USCIRF Annual Report 2013 - Countries of Particular Concern: Nigeria

USCIRF STATUS: Tier 1 Country of Particular Concern

BOTTOM LINE: Religious freedom declined, primarily due to attacks by Boko Haram and despite government attempts to protect churches. The government continued to fail to prosecute perpetrators of religiously-related violence that has killed more than 14,000 Nigerians, both Christian and Muslim.


FINDINGS: The government of Nigeria continues to tolerate systematic, ongoing, and egregious violations of religious freedom that lead to particularly severe violations affecting all Nigerians, both Christian and Muslim. For many years, the government has failed to bring those responsible for sectarian violence to justice, prevent and contain acts of such violence, or prevent reprisal attacks. As a result since 1999, more than 14,000 Nigerians have been killed in sectarian violence between Muslims and Christians. Boko Haram, a militant group that espouses an extreme and violent interpretation of Islam, benefits from this culture of impunity and lawlessness as it exploits Muslim-Christian tensions to destabilize Nigeria. Boko Haram also justifies its attacks on churches by citing, among other things, state and federal government actions against Muslims.

Based on these concerns, USCIRF again recommends in 2013 that Nigeria be designated as a "country of particular concern," or CPC. USCIRF has recommended CPC status for Nigeria since 2009. Before that, Nigeria had been on USCIRF's Watch List since 2002.

While there were fewer incidents of sectarian conflict during the reporting period, the government made no progress on prosecuting perpetrators. Despite thousands of deaths in religion-related violence, USCIRF is aware of no case being prosecuted during the past year, and only 170 individuals having ever been prosecuted for perpetrating such violence. While other causes factor into the violence in areas of conflict, religion is a significant catalyst and is often misused by politicians, religious leaders, or others for political gain. The Nigerian government's failure to address chronic religion-related violence contrasts with its commitment to stop Boko Haram, which at times has resulted in the indiscriminate use of force against civilians and in human rights abuses. Other religious freedom concerns in Nigeria include the application of a strict interpretation of Shari'ah (Islamic law) in the criminal codes of several northern Nigerian states and discrimination against local minority communities of Christians and Muslims.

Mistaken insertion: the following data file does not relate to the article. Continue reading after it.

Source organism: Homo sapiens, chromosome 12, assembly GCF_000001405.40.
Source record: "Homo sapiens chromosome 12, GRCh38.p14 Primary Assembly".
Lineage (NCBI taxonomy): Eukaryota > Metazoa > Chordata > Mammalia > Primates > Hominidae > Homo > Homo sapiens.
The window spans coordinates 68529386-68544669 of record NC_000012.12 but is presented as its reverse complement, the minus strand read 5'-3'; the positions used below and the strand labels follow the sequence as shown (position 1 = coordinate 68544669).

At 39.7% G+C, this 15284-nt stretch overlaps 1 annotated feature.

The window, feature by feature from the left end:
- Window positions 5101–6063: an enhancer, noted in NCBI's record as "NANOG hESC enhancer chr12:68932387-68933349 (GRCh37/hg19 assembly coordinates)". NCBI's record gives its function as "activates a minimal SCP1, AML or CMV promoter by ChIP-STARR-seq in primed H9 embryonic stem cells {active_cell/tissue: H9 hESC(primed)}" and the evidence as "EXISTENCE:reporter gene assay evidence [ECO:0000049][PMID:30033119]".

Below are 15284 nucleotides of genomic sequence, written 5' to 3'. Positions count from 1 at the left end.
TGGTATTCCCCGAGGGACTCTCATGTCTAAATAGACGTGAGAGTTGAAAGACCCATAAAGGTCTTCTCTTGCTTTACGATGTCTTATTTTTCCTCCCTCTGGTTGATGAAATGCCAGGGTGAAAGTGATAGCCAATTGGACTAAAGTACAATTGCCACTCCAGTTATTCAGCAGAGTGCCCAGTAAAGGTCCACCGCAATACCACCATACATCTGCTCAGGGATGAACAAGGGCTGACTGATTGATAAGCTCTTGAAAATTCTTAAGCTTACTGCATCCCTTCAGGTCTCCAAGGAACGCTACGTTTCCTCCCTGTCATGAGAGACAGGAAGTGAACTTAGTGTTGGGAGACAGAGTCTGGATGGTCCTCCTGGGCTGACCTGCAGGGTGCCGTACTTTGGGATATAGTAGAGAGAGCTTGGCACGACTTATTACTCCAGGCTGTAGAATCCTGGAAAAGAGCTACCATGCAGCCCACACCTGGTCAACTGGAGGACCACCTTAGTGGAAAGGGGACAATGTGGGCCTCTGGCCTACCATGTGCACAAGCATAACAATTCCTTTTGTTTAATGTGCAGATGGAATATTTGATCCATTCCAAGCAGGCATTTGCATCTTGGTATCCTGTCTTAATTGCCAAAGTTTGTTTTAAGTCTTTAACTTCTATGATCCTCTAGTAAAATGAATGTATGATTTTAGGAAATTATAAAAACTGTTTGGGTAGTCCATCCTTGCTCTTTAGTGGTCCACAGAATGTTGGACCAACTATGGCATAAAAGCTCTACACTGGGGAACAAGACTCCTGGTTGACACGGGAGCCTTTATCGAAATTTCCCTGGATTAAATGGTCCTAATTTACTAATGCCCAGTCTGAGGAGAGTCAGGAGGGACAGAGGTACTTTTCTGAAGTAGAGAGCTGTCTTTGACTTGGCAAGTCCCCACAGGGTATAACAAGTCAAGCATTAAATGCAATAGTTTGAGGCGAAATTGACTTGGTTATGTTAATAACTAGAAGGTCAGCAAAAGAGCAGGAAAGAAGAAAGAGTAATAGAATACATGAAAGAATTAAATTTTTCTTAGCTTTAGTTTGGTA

PRIORITY RECOMMENDATIONS: Nigeria's young democracy is being tested by the religious nature of the repeated sectarian violence, the attacks and threats against Christians by Boko Haram, and the subsequent rise in religiously-charged rhetoric. These dynamics strain Christian-Muslim relations, in a country where religion and religious identity are intertwined in ethnic, political, economic, and social issues. By designating Nigeria as a CPC, the United States can encourage the Nigerian government to end the culture of impunity and address religious freedom violations by bringing perpetrators of sectarian violence to justice, resolving jurisdictional disputes between federal and state officials that thwart prosecutions, and training police on how to conduct professional investigations and practice community policing. These issues should also be made an essential part of bilateral relations, including as a component of the U.S.-Nigeria Bi-National Commission. The U.S. government should also urge the Nigerian government to increase support and protection for Muslim and northern leaders who endanger themselves by speaking out against Boko Haram. Additional recommendations for U.S. policy toward Nigeria can be found at the end of this chapter.